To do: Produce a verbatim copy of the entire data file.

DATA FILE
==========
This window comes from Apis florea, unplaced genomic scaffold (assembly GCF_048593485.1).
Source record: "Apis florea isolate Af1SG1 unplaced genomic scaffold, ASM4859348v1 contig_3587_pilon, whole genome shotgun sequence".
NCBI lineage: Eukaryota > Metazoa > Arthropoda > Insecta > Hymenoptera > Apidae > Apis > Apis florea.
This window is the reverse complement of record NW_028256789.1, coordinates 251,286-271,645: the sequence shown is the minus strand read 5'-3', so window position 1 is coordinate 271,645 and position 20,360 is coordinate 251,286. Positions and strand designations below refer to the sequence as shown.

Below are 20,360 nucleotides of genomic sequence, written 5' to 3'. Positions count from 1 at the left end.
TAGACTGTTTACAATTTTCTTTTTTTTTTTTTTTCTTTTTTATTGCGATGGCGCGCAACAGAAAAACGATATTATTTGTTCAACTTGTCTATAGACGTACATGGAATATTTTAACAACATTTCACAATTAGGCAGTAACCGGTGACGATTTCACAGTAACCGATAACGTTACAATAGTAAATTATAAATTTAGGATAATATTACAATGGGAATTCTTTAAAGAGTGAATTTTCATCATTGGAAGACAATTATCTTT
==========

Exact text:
This window comes from Apis florea, unplaced genomic scaffold (assembly GCF_048593485.1).
Source record: "Apis florea isolate Af1SG1 unplaced genomic scaffold, ASM4859348v1 contig_3587_pilon, whole genome shotgun sequence".
NCBI lineage: Eukaryota > Metazoa > Arthropoda > Insecta > Hymenoptera > Apidae > Apis > Apis florea.
This window is the reverse complement of record NW_028256789.1, coordinates 251,286-271,645: the sequence shown is the minus strand read 5'-3', so window position 1 is coordinate 271,645 and position 20,360 is coordinate 251,286. Positions and strand designations below refer to the sequence as shown.

Below are 20,360 nucleotides of genomic sequence, written 5' to 3'. Positions count from 1 at the left end.
TAGACTGTTTACAATTTTCTTTTTTTTTTTTTTTCTTTTTTATTGCGATGGCGCGCAACAGAAAAACGATATTATTTGTTCAACTTGTCTATAGACGTACATGGAATATTTTAACAACATTTCACAATTAGGCAGTAACCGGTGACGATTTCACAGTAACCGATAACGTTACAATAGTAAATTATAAATTTAGGATAATATTACAATGGGAATTCTTTAAAGAGTGAATTTTCATCATTGGAAGACAATTATCTTT